I own many domain names (with “many” being clearly a subjective term).
It’s not that unusual for “entrepreneurs” to have many domains. Entrepreneurs, or maybe more precisely, some entrepreneurs, tend to have many ideas, and many of them think/hope that they might need certain domains in the future. It’s not that they will start 100 different businesses. The problem is that they don’t really know which one (or, two or a few) of those 100 business ideas they will end up pursuing (now or in the future).
Owning domains like this is not cybersquatting. Virtually every domain I own has no real value (to other people). It’s highly unlikely that I can sell any of the domains for more than I already paid/currently pay to the domain registrars. These domains are just for me.
So, you might ask: If your domains are not that valuable then why buy them now rather than just wait until you really need them. I can give you many different answers, but you may or may not see the way I see (or, the way some entrepreneurs see). The first and probably most practical answer is to protect yourself from cybersquatters. When it comes to dot com domains, virtually all conceivable English word combinations are already taken. It’s practically impossible to register two word domain names. It’s not easy these days to register even three word domain names. Millions and millions of domain names have been registered by cybersquatters whose main objectives are to resell those domains to the people who might really need them some day. It’s a very low probability game like gambling. But, if you buy enough number of domains (I mean, a large number of domains), then your chance of hitting one “big one” goes up, and it can presumably become a lucrative business. I hear that there are businesses which buy a large number of lottery tickets from all around the world (because the odds constantly vary and, at some point, the expectation value can be actually positive). This is a similar idea. There are probably numerous small cybersquatters as well, but I don’t know what percentage of domains are owned by professional cybersquatters and what percentage are owned by “hobby” cyersquatters.
The second answer to the earlier question is, (some) people buy domain names in order to use them as “reminders” to themselves. It may sound strange, but I know I’m not the only one. You think of a business idea, and come up with a domain name. (Again, finding an available domain name which reflects your business idea and which you like is an extremely difficult task since all good names (e.g., short and memorable names) are already taken.) You may not pursue the business idea right away (which is highly probable since this is only one of many of your ideas), but owning a domain is a constant reminder of that idea. Whenever you see that domain name you own, you think about that business idea. I know, as I said, this seems kind of weird, but all I can say is, you should give it a try. :) There are many other answers to this question (which may or may not apply to me directly), but we are way off topic here.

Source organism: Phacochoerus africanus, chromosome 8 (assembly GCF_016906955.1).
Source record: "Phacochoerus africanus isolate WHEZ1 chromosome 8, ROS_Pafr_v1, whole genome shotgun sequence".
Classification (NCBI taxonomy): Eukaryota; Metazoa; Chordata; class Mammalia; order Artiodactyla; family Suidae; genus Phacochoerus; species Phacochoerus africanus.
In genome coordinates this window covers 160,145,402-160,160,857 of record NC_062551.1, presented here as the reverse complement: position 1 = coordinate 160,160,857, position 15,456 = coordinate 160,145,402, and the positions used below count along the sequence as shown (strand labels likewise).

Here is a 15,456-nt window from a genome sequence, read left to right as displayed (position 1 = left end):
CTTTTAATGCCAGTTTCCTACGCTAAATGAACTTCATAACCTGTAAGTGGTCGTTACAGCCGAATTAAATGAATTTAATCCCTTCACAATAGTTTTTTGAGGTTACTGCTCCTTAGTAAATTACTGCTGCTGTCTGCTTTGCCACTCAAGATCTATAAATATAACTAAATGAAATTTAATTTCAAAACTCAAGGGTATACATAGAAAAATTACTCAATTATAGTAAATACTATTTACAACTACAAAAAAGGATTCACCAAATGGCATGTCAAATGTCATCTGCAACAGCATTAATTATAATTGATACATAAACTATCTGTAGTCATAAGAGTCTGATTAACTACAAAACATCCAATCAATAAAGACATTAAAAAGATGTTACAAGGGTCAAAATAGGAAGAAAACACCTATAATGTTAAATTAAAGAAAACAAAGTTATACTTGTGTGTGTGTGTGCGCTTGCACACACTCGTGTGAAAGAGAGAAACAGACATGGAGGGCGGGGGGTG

When you buy a domain only (e.g., without web hosting), the domain registrars typically put up their own ad pages as place holders (because the domain owners have not set up their own web sites and hence the domains are not being “used”), which are essentially spam pages. Since the domain registrars serve a large (I mean, large) number of domains, and many of them are not being used, I presume this becomes a numbers game, and even spam pages like these can generate a certain level of ad/affiliate revenue for them. I’m just guessing. But, I know this is a very important part of their revenue streams for some (small) registrars.
Recently, I’ve decided to set up Google Apps for some of the domains I own. There are many reasons why I want to, or need to, do this, but I’ll include two in this post.
Second, and probably more importantly, I need to use Google Apps for setting up custom domains for my Web applications. I develop my applications on Google App Engine (GAE, not to be confused with Google Apps). In case you are not familiar, it is a cloud-based app hosting service. It is often categorized as PaaS (Platform as a Service) as opposed to IaaS (Infrastructure as a Service). There are many IaaS providers including Amazon Web Service, Microsoft Azure, Rackspace, etc. PaaS is not as commonplace. GAE used to be the only one, AFAIK. Now, there are many other PaaS providers (even IaaS providers support some kind of “platforms” these days), but still GAE is the best one available, in my view.
PaaS services are generally very convenient (compared to using IaaS or managing your own servers). The problem with PaaS including GAE is, however, that you are limited by the services they support. If they do not support certain services or functionalities, then in many cases you are out of luck. Even when they provide certain functionalites, you can only do certain things in certain ways, etc.
GAE does not support DNS. This is an extra layer to them. Guido, the creator of the programming language Python, explicitly stated on a public forum that they had no intention of supporting DNS. I don’t think that’s GAE team’s official view, but considering the seniority of Guido in the GAE team, we can still assume that this “policy” will not change any time soon.